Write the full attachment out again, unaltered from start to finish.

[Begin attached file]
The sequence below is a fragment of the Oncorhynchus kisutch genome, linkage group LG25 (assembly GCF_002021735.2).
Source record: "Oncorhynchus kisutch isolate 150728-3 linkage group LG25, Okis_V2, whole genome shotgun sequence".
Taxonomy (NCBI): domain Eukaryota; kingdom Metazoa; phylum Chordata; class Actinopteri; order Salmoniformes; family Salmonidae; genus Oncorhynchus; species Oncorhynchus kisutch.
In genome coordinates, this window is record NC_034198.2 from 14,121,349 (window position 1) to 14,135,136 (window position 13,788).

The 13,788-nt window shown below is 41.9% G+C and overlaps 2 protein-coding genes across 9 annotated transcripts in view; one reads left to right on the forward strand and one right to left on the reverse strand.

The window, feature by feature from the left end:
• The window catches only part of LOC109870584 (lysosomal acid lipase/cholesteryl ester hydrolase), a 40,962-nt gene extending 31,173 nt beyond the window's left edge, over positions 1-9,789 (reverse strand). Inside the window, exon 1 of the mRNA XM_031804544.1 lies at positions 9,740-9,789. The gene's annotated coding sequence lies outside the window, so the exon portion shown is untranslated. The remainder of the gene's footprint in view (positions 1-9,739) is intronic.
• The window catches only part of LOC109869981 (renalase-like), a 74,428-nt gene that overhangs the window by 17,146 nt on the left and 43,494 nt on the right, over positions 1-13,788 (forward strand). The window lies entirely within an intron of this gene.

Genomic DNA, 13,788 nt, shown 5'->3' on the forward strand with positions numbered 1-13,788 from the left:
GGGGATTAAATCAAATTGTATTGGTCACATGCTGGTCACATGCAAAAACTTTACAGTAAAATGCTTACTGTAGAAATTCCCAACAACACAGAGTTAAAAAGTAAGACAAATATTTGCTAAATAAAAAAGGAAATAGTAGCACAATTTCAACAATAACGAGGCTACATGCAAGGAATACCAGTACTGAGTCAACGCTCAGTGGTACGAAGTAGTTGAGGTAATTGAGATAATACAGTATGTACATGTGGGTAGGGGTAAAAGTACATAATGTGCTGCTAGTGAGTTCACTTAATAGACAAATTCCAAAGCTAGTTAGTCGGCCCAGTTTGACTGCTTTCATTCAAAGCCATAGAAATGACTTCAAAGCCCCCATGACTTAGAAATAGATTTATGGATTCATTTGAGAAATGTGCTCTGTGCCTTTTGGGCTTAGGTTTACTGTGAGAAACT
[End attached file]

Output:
The sequence below is a fragment of the Oncorhynchus kisutch genome, linkage group LG25 (assembly GCF_002021735.2).
Source record: "Oncorhynchus kisutch isolate 150728-3 linkage group LG25, Okis_V2, whole genome shotgun sequence".
Taxonomy (NCBI): domain Eukaryota; kingdom Metazoa; phylum Chordata; class Actinopteri; order Salmoniformes; family Salmonidae; genus Oncorhynchus; species Oncorhynchus kisutch.
In genome coordinates, this window is record NC_034198.2 from 14,121,349 (window position 1) to 14,135,136 (window position 13,788).

The 13,788-nt window shown below is 41.9% G+C and overlaps 2 protein-coding genes across 9 annotated transcripts in view; one reads left to right on the forward strand and one right to left on the reverse strand.

The window, feature by feature from the left end:
• The window catches only part of LOC109870584 (lysosomal acid lipase/cholesteryl ester hydrolase), a 40,962-nt gene extending 31,173 nt beyond the window's left edge, over positions 1-9,789 (reverse strand). Inside the window, exon 1 of the mRNA XM_031804544.1 lies at positions 9,740-9,789. The gene's annotated coding sequence lies outside the window, so the exon portion shown is untranslated. The remainder of the gene's footprint in view (positions 1-9,739) is intronic.
• The window catches only part of LOC109869981 (renalase-like), a 74,428-nt gene that overhangs the window by 17,146 nt on the left and 43,494 nt on the right, over positions 1-13,788 (forward strand). The window lies entirely within an intron of this gene.

Genomic DNA, 13,788 nt, shown 5'->3' on the forward strand with positions numbered 1-13,788 from the left:
GGGGATTAAATCAAATTGTATTGGTCACATGCTGGTCACATGCAAAAACTTTACAGTAAAATGCTTACTGTAGAAATTCCCAACAACACAGAGTTAAAAAGTAAGACAAATATTTGCTAAATAAAAAAGGAAATAGTAGCACAATTTCAACAATAACGAGGCTACATGCAAGGAATACCAGTACTGAGTCAACGCTCAGTGGTACGAAGTAGTTGAGGTAATTGAGATAATACAGTATGTACATGTGGGTAGGGGTAAAAGTACATAATGTGCTGCTAGTGAGTTCACTTAATAGACAAATTCCAAAGCTAGTTAGTCGGCCCAGTTTGACTGCTTTCATTCAAAGCCATAGAAATGACTTCAAAGCCCCCATGACTTAGAAATAGATTTATGGATTCATTTGAGAAATGTGCTCTGTGCCTTTTGGGCTTAGGTTTACTGTGAGAAACT